Background: Each institution sets specific parameters obtained by automated hematology analyzers to trigger manual counts. We designed a process to decrease the number of manual differential cell counts without impacting patient care.
Methods: We selected new criteria that prompt manual counts and studied the impact these changes had in 2 days of work and in samples of patients with newly diagnosed leukemia, sickle cell disease, and presence of left shift.
Results: By using fewer parameters and expanding our ranges we decreased the number of manual counts by 20 %. The parameters that prompted manual counts most frequently were the presence of blast flags and nucleated red blood cells, 2 parameters that were not changed. The parameters that accounted for a decrease in the number of manual counts were the white blood cell count and large unstained cells. Eight of 32 patients with newly diagnosed leukemia did not show blast flags; however, other parameters triggered manual counts. In 47 patients with sickle cell disease, nucleated red cells and red cell variability prompted manual review. Bands were observed in 18% of the specimens and 4 % would not have been counted manually with the new criteria, for the latter the mean band count was 2.6 %.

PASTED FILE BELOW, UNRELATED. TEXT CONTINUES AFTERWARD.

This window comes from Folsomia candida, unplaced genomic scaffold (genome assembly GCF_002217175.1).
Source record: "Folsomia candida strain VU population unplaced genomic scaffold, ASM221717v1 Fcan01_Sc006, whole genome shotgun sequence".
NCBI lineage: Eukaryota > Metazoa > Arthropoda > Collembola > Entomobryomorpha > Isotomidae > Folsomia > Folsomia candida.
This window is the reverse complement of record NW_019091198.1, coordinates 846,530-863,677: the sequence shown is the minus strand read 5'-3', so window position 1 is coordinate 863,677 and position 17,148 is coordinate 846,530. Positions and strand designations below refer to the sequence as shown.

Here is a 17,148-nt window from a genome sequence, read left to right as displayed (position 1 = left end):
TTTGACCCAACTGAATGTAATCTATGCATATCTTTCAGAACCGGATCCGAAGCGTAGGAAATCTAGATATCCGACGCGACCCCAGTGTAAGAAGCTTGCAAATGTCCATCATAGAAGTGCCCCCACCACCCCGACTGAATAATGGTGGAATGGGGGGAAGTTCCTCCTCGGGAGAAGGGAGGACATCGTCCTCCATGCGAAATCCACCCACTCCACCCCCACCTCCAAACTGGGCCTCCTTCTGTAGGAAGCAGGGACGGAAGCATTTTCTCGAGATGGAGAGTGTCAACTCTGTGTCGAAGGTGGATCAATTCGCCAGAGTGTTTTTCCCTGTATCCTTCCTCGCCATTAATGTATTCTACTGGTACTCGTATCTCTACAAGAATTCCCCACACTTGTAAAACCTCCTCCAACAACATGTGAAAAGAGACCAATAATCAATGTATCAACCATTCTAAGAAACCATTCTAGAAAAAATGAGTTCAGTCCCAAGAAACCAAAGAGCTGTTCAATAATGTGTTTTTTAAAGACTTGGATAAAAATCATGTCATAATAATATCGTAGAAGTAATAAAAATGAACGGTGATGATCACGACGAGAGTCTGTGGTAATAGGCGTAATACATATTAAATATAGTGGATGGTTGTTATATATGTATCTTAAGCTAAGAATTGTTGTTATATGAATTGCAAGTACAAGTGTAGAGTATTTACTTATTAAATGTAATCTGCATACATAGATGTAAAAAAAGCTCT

Conclusions: The process we followed to evaluate hematological parameters that reflex to manual differential cell counts increased efficiency without compromising patient care in our hospital system.
DOI: Clin. Lab. 2010;56:21-27